The Placemaking program is taking an approach towards geographic food systems development which breaks the state into clusters (foodsheds) based on how food travels, common culture, and producers. The Coalition intends to organize around local food and let the foodsheds and the communities take control of their food system development. Ultimately this will result in foodshed identities, connecting the local food sector to tourism as visitors seek unique experiences. We aim to help communities in various geographic areas to create their own experiences utilizing local foods as economic development.
Hatfield-McCoy Heritage Foods Dinner Series
The Hatfield-McCoy Heritage Food Dinner series is a project that brings tourists and community members to the table together. Local community organizers are taking the lead in developing heritage food dinners that highlight what makes their place special. The organizers are bringing together community members and farmers to create local food dinners that take place throughout the season, supporting local businesses and farmers. This region has a rich history of food and agriculture, and each heritage food dinner will highlight the unique qualities of the land, people, and food.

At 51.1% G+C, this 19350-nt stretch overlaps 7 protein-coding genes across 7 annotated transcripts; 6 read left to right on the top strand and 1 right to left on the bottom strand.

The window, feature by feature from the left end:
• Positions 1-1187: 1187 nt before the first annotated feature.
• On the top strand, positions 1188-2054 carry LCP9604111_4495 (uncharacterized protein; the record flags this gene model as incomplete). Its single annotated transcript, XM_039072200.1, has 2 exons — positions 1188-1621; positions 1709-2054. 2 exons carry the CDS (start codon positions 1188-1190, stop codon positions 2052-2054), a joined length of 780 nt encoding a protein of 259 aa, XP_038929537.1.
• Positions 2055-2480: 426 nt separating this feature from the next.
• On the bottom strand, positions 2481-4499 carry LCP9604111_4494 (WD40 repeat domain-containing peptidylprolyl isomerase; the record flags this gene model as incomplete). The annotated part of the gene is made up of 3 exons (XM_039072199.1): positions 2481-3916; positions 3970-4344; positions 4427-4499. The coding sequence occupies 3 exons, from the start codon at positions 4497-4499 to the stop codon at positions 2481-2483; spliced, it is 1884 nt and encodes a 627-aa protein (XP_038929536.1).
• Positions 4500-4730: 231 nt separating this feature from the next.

In partnership with:
Kanawha Valley Local Food Project
This project focuses on communities in the Kanawha Valley Region with farmer's markets to help introduce them to the concept of placemaking and aid the market in undertaking activities that propel farmer's markets to the center of placemaking in their community. Part of this work includes aiding markets in their ability to accept SNAP and gaining SNAP recipients as a customer base, thereby keeping more dollars in smaller West Virginia communities and in the pockets of local farmers.
Additionally, we will be collaborated with Putnam County and the Town of Clay to develop a community-driven plan and implement food and agriculture placemaking activities aimed to increase the community's economic development capacity.